Watershed Map

Nantucket Island is broken down into a number of individual watersheds. A watershed is an area of land that is up gradient of a water resource area. Rain water, irrigation water, and septic system runoff percolates through the sandy soil to the groundwater which will ultimately flow to a final down gradient water body.  Wetland systems such as smaller ponds and vegetated wet meadows will also receive water from the upgradient source and depending on its location in the watershed will then in turn be a source for the down gradient water body such as an estuary or a harbor.

Which Watershed Do You Live In?

Land owners need to be extremely careful about their fertilizer applications, septic systems and other land uses in order to limit the amount of pollution entering the groundwater. The map below delineates Nantucket’s watersheds. Learn more about the watershed where you live by clicking on the area in which you reside.

Nantucket Watersheds:

Capaum Pond and Washing Pond Watersheds

A view from TuckernuckCapaum and Washing Ponds are small waterbodies at 20 acres and 8 acres respectively. The Capaum Pond watershed is approximately 82 acres and the Washing Pond watershed only 32 acres. Recreational use of the ponds is negligible due to their small size and restricted access. Land use within these watersheds that may impact the ponds includes residential development, septic systems, and fertilizer use.

Hither Creek/Madaket Harbor Watershed

Miacomet PondHither Creek is a semi-confined body of water opening to Madaket Harbor and connected to Long Pond via the Madaket Ditch. Hither Creek is 40 acres with a surrounding watershed of approximately 419 acres, while the adjacent Madaket Harbor watershed is much larger. The Creek is tidally influenced, but its long and narrow configuration limits circulation and flushing. During the summer a high density of boats moor in the Creek with a commercial boatyard and small residential lots abutting its shores. A shallow depth to ground water surrounding the Creek increases the potential of salt water intrusion to nearby drinking wells as well as increases the potential for pollutants from septic systems and fertilizer reaching the Creek.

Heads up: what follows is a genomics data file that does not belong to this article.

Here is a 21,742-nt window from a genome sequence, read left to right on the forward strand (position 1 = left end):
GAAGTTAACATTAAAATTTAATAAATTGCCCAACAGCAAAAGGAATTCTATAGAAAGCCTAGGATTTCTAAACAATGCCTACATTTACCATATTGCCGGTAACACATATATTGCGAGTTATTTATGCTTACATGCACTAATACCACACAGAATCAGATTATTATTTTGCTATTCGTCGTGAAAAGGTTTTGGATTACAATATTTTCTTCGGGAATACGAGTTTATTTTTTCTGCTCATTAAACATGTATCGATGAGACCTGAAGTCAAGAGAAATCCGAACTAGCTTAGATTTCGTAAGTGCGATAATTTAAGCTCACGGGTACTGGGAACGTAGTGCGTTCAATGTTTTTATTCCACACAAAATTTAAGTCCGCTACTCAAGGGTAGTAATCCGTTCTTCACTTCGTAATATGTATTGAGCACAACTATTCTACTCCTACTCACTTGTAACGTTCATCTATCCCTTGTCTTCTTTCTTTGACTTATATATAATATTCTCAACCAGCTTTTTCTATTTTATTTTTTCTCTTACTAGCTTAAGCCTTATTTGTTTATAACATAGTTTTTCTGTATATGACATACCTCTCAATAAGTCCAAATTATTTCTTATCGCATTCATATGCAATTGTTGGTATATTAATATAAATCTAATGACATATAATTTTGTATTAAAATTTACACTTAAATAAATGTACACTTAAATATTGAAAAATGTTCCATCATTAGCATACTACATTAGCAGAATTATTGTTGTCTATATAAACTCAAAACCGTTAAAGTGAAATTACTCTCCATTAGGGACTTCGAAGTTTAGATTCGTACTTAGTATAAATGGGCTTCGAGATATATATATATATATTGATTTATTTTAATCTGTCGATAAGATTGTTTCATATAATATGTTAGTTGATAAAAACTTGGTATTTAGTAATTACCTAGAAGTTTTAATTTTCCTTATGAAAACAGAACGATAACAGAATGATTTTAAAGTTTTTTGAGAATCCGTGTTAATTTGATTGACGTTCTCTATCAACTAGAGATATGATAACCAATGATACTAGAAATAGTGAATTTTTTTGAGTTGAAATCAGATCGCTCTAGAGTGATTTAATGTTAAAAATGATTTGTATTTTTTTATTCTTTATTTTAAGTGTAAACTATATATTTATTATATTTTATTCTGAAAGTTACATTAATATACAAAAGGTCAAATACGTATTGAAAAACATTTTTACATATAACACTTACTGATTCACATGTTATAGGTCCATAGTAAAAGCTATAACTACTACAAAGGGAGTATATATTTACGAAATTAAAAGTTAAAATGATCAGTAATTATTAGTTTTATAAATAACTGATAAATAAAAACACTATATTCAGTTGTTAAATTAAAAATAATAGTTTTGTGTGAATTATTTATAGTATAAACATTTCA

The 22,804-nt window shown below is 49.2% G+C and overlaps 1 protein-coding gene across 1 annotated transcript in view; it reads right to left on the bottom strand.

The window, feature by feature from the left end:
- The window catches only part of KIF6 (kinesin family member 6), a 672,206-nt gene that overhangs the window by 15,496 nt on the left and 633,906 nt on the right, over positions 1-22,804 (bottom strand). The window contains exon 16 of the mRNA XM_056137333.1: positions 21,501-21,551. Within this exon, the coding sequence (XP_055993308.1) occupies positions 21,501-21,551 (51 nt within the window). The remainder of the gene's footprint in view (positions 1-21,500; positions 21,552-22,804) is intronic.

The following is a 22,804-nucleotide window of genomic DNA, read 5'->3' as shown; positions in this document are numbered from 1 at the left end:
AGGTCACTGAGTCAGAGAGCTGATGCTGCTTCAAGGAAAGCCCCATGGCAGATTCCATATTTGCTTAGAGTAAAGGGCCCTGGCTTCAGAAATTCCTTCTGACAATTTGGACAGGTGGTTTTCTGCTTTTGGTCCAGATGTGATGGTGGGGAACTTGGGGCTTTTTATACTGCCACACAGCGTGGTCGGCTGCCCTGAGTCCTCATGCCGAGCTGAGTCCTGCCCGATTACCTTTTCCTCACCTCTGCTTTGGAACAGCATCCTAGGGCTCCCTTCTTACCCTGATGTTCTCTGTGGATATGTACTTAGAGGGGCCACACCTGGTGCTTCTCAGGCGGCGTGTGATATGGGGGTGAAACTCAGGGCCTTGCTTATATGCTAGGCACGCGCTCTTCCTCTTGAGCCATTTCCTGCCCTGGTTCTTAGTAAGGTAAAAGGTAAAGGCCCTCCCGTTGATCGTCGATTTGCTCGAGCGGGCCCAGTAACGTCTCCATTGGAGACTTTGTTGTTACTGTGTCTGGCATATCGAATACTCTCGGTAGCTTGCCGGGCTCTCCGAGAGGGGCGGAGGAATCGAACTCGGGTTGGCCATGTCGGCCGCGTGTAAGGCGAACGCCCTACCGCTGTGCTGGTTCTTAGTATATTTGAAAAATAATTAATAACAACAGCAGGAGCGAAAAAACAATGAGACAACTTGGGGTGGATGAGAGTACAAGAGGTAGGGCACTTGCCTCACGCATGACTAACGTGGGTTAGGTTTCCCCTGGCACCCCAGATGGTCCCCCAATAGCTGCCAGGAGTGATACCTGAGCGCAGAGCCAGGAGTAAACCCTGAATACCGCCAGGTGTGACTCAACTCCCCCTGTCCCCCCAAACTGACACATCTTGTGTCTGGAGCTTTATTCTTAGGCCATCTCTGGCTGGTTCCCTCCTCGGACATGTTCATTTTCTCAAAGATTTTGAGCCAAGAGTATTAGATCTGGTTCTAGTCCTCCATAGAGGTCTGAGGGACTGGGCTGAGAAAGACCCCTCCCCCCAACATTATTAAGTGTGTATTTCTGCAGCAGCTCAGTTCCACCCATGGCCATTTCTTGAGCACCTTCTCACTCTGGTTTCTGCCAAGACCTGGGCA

Hummock Pond Watershed (includes Clark’s Cove and Maxcy Pond)

Hummock Pond Early in the MorningHummock Pond extends from the south shore northward to the interior of the island. Extensive conservation land abuts the shorelines of Hummock Pond and Clark’s Cove. Land uses in other areas of the watershed include residential homes, septic systems, drinking water wells, food crops, and horse pastures.

The area of the pond is 200 acres while the surrounding watershed is roughly twelve times larger at 2,600 acres. This provides a tremendous volume of fresh water to recharge the pond. Each spring and fall the town opens the southern end of the pond to the ocean. This allows for an exchange of fresh water for salt water resulting in brackish conditions in the southern end of the pond It flushes nutrients out of the pond and temporarily lowers the level of the pond to allow for the passage of anadromous fish. Once the barrier beach rebuilds and closes the pond to the ocean, it refills quickly with fresh water from the watershed’s uplands.

Long Pond Watershed